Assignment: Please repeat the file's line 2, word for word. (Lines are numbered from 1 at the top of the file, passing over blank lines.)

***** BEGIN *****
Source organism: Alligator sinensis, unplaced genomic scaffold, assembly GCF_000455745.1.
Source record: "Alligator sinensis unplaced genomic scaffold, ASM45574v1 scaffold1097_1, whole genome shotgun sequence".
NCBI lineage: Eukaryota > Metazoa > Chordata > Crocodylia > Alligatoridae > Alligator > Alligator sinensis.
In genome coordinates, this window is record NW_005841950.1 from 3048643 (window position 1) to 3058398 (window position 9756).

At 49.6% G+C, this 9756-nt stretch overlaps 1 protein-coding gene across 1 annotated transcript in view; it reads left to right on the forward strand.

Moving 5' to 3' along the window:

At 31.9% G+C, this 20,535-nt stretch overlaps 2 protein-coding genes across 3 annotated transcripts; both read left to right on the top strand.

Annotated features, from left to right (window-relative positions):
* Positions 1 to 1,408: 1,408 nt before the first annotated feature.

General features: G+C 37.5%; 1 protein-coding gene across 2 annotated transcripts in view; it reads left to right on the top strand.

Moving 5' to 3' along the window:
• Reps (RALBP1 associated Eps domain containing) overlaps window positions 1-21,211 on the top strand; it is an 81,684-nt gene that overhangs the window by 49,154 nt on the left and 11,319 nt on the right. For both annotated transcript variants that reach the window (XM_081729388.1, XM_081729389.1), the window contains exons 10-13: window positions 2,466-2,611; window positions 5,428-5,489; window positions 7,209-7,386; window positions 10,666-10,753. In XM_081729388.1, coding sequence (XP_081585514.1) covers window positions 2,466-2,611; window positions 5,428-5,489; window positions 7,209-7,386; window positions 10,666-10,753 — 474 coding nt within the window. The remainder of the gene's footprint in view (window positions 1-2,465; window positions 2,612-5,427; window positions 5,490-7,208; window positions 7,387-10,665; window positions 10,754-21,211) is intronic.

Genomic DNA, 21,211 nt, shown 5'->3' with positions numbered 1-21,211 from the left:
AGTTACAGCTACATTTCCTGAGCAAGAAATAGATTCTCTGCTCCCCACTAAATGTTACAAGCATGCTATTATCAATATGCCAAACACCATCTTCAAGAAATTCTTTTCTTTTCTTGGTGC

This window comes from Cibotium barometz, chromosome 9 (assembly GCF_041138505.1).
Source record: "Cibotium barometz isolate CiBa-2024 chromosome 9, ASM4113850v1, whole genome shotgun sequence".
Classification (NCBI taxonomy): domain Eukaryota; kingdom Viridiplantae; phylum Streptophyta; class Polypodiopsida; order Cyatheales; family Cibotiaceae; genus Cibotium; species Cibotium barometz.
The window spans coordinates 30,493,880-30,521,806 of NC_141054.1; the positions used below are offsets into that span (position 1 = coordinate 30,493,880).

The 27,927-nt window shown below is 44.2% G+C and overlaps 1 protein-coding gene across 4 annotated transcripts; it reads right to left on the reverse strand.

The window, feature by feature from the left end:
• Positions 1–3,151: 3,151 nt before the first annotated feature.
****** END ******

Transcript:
Source record: "Alligator sinensis unplaced genomic scaffold, ASM45574v1 scaffold1097_1, whole genome shotgun sequence".